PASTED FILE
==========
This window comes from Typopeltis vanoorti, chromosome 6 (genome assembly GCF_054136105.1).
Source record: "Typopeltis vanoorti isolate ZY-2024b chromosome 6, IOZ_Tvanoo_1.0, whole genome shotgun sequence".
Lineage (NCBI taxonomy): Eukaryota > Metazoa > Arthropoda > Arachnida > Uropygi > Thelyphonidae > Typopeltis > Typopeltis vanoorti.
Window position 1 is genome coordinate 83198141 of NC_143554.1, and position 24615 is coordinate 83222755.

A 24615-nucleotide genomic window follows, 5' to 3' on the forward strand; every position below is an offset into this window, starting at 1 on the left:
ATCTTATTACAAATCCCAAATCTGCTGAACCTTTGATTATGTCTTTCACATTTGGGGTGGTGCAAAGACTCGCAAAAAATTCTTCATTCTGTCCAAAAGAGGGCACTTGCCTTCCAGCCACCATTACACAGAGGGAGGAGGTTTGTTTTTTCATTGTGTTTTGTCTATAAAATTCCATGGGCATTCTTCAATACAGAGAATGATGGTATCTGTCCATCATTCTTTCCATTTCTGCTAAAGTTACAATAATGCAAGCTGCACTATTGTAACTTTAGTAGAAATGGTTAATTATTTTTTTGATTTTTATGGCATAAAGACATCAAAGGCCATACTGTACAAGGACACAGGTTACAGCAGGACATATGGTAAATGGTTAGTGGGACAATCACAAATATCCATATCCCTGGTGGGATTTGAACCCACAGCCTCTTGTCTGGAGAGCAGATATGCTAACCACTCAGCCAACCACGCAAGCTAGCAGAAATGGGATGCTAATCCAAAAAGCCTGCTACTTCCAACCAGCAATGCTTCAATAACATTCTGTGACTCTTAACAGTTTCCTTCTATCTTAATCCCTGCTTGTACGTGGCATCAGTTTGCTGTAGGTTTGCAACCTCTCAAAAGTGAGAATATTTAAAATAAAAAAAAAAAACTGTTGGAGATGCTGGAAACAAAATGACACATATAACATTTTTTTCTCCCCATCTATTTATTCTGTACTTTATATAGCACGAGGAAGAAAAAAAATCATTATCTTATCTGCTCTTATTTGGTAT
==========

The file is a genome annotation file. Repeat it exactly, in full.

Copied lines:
This window comes from Typopeltis vanoorti, chromosome 6 (genome assembly GCF_054136105.1).
Source record: "Typopeltis vanoorti isolate ZY-2024b chromosome 6, IOZ_Tvanoo_1.0, whole genome shotgun sequence".
Lineage (NCBI taxonomy): Eukaryota > Metazoa > Arthropoda > Arachnida > Uropygi > Thelyphonidae > Typopeltis > Typopeltis vanoorti.
Window position 1 is genome coordinate 83198141 of NC_143554.1, and position 24615 is coordinate 83222755.

A 24615-nucleotide genomic window follows, 5' to 3' on the forward strand; every position below is an offset into this window, starting at 1 on the left:
ATCTTATTACAAATCCCAAATCTGCTGAACCTTTGATTATGTCTTTCACATTTGGGGTGGTGCAAAGACTCGCAAAAAATTCTTCATTCTGTCCAAAAGAGGGCACTTGCCTTCCAGCCACCATTACACAGAGGGAGGAGGTTTGTTTTTTCATTGTGTTTTGTCTATAAAATTCCATGGGCATTCTTCAATACAGAGAATGATGGTATCTGTCCATCATTCTTTCCATTTCTGCTAAAGTTACAATAATGCAAGCTGCACTATTGTAACTTTAGTAGAAATGGTTAATTATTTTTTTGATTTTTATGGCATAAAGACATCAAAGGCCATACTGTACAAGGACACAGGTTACAGCAGGACATATGGTAAATGGTTAGTGGGACAATCACAAATATCCATATCCCTGGTGGGATTTGAACCCACAGCCTCTTGTCTGGAGAGCAGATATGCTAACCACTCAGCCAACCACGCAAGCTAGCAGAAATGGGATGCTAATCCAAAAAGCCTGCTACTTCCAACCAGCAATGCTTCAATAACATTCTGTGACTCTTAACAGTTTCCTTCTATCTTAATCCCTGCTTGTACGTGGCATCAGTTTGCTGTAGGTTTGCAACCTCTCAAAAGTGAGAATATTTAAAATAAAAAAAAAAAACTGTTGGAGATGCTGGAAACAAAATGACACATATAACATTTTTTTCTCCCCATCTATTTATTCTGTACTTTATATAGCACGAGGAAGAAAAAAAATCATTATCTTATCTGCTCTTATTTGGTAT